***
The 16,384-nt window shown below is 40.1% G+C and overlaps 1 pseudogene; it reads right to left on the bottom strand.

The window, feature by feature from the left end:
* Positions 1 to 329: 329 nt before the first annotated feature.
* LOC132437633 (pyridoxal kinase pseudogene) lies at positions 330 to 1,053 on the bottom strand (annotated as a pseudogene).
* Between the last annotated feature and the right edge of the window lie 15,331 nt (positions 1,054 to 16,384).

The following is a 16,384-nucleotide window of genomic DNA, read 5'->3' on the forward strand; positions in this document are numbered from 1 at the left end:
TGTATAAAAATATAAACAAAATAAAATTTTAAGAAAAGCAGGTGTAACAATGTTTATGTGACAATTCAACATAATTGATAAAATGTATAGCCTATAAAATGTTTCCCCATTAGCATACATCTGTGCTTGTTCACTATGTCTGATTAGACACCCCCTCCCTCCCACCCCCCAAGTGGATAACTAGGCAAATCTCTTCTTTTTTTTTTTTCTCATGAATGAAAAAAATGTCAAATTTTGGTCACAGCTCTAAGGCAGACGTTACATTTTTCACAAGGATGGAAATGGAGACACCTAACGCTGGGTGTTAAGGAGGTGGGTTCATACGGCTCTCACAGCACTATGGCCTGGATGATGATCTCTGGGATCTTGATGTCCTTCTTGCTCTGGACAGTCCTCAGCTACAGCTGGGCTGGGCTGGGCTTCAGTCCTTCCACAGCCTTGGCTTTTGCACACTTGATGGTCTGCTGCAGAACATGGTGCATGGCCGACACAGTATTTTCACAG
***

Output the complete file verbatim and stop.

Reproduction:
The 16,384-nt window shown below is 40.1% G+C and overlaps 1 pseudogene; it reads right to left on the bottom strand.

The window, feature by feature from the left end:
* Positions 1 to 329: 329 nt before the first annotated feature.
* LOC132437633 (pyridoxal kinase pseudogene) lies at positions 330 to 1,053 on the bottom strand (annotated as a pseudogene).
* Between the last annotated feature and the right edge of the window lie 15,331 nt (positions 1,054 to 16,384).

The following is a 16,384-nucleotide window of genomic DNA, read 5'->3' on the forward strand; positions in this document are numbered from 1 at the left end:
TGTATAAAAATATAAACAAAATAAAATTTTAAGAAAAGCAGGTGTAACAATGTTTATGTGACAATTCAACATAATTGATAAAATGTATAGCCTATAAAATGTTTCCCCATTAGCATACATCTGTGCTTGTTCACTATGTCTGATTAGACACCCCCTCCCTCCCACCCCCCAAGTGGATAACTAGGCAAATCTCTTCTTTTTTTTTTTTCTCATGAATGAAAAAAATGTCAAATTTTGGTCACAGCTCTAAGGCAGACGTTACATTTTTCACAAGGATGGAAATGGAGACACCTAACGCTGGGTGTTAAGGAGGTGGGTTCATACGGCTCTCACAGCACTATGGCCTGGATGATGATCTCTGGGATCTTGATGTCCTTCTTGCTCTGGACAGTCCTCAGCTACAGCTGGGCTGGGCTGGGCTTCAGTCCTTCCACAGCCTTGGCTTTTGCACACTTGATGGTCTGCTGCAGAACATGGTGCATGGCCGACACAGTATTTTCACAG